Again though it’s Capaldi’s Doctor who dominates this episode in everything that he does – as his ghost in the present or the rebel Time Lord in the past. He controls every scene he’s in as he scampers through the adventure – ably scored it has to be said by Murray Gold, who’s now less melodic than before but has begun to channel the operatic of Hans Zimmer – and is capable of showing a traditional Doctor but one still capable of seeing the bigger picture, and making alien decisions for the greater good, again an echo of Mummy on the Orient Express.

I can’t fault this episode – although I do think its more divisive than Under The Lake and perhaps less traditional – but I loved it, and would have Doctor Who like this two parter all the time. Again, there were no arcs, no old enemies, nothing to link it along, but with fan pleasing nods and plenty of comedy to counteract the drama and horror, this is exactly what Who should be.

Bravo, Toby, bravo.

eddie mcguigan

just before the flood…

 

The Flash 1×22 – Rogue Air

cold

With one episode to go to the finale, The Flash serves up a real fan pleaser that not only allows familiar faces from throughout the first season to make a reappearance, but also works nicely to continue building up Barry’s character as he finds his way as a hero.

Indeed it’s Barry’s story that forms the meat of the episode. The spectre of the Reverse Flash looms large as Barry allows his inability to defeat Wells to make him doubt himself. As Wells activates the particle accelerator Barry is determined to save the Metahumans they’ve got locked up in it, but finds himself up against obstacles and bad choices at every turn. (more…)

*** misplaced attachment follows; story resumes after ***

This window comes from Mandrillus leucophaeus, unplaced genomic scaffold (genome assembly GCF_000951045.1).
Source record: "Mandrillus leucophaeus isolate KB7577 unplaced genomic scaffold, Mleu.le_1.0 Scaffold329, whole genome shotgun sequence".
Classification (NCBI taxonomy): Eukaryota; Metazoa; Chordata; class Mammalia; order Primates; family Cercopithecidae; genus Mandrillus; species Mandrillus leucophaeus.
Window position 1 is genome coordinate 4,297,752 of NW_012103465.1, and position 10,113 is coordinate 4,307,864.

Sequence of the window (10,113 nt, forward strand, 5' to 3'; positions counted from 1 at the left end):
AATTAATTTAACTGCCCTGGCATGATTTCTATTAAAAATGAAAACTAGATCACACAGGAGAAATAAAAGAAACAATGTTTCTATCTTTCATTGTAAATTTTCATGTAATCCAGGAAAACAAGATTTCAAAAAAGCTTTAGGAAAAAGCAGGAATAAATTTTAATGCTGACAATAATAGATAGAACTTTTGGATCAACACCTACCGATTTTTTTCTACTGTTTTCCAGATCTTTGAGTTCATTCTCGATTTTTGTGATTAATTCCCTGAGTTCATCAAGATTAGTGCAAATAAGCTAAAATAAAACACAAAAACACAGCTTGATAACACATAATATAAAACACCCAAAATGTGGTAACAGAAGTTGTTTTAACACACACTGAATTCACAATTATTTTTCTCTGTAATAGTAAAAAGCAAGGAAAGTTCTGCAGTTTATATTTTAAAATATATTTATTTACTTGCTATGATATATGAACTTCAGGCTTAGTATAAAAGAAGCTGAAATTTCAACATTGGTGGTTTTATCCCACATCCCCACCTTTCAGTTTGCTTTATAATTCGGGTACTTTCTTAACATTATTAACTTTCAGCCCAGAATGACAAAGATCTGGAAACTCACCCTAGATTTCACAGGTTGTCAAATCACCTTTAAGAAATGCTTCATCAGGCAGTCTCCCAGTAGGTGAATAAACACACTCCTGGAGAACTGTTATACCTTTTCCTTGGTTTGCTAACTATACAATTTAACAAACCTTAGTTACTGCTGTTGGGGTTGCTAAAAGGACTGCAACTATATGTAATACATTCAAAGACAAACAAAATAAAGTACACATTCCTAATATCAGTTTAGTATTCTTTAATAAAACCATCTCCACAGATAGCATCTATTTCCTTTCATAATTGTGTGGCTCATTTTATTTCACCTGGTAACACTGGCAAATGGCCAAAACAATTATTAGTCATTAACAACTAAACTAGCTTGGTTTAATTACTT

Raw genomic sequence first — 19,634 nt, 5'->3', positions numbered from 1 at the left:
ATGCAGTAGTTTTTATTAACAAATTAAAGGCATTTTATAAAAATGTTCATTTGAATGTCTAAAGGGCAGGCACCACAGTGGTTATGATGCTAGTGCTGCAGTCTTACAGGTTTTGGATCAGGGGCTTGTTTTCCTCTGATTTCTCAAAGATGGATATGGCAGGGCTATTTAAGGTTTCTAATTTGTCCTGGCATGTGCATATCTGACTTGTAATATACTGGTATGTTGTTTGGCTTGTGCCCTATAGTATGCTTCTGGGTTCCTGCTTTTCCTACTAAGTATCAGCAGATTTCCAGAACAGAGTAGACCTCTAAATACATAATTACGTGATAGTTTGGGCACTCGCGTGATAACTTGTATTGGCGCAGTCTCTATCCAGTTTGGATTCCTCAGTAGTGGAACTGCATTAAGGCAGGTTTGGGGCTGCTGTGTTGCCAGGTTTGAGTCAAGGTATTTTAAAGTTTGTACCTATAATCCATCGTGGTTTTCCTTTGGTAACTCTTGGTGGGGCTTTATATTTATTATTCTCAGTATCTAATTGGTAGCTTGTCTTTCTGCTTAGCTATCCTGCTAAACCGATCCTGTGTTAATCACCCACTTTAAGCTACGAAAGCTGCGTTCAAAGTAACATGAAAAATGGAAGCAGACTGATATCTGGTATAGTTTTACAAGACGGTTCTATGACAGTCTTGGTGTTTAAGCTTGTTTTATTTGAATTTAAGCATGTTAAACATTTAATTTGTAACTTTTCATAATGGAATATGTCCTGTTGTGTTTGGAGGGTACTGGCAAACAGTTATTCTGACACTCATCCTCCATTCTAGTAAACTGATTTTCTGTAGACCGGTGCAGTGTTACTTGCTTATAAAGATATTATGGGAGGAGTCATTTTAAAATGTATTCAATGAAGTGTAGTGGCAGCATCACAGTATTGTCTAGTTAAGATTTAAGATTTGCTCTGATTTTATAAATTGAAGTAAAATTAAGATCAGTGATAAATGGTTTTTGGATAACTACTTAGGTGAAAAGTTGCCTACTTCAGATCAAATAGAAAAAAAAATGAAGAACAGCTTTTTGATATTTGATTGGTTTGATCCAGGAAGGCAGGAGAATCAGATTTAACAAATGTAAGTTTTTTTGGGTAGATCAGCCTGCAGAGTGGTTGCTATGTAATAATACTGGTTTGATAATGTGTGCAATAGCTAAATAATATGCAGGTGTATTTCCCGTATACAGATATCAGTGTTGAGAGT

The Skaro Review Death In Heaven Reviewed by Eddie McGuigan

The Skaro Review

Death In Heaven

Reviewed by Eddie McGuigan

 BEWARE: SLIGHT SPOILERS

 Death in Heaven

In part one of the finale, the theme was death and the afterlife, and this is taken to the nth degree here with the Master’s evil machinations in full flight… although her actual motives are not what you think. A CyberArmy is released on the world… and the world takes selfies. “We have to warn everyone!” UNIT cries “The world just went weee…,” the Doctor informs it.

 

So with the dead rising in newly upgraded bodies, much to Seb’s glee, and the Master’s plan unfolding, we find out more about the afterlife in general and the beliefs in it through out Man’s history. “She’s a Time Lord. She must have a TARDIS somewhere… so a LONG time…” the Doctor tells Kate. (more…)

The Skaro Review: Dark Water, Reviewed by Eddie McGuigan

Dark Water

Reviewed by Eddie McGuigan

Clara needs the Doctor, but the Doctor is busy. When they DO meet, it’s Volcano Day!

Doctor & Missy

Dark Water is a sprawling, epic, head spinning finale episode that starts to pull in all the parts of the series to date and, more than anything takes a Doctor and a companion and gets them adventuring.

It’s very good to see the Doctor and Clara in a situation like this, landing the TARDIS with no control and investigating. It doesn’t happen near enough.

But there is much more to this episode than that. It begins with the most gritty, realistic piece of drama you will ever have seen in Doctor Who and it will jar you as much with its eyewatering reality as any magical forest did with its fairytale nonsense. This realism continues with some crystal clear flashbacks to Danny Pink’s time in the army and the realisation of what exactly he did when he was there. And it continues further with Clara’s reaction to events which are raw, real, desperate and sore. (more…)

The Skaro Review: In the Forest of the Night, by Eddie McGuigan

In The Forest of the Night

 

Reviewed by Eddie McGuigan

 In the Forest of the Night

 

If you go down to the woods today…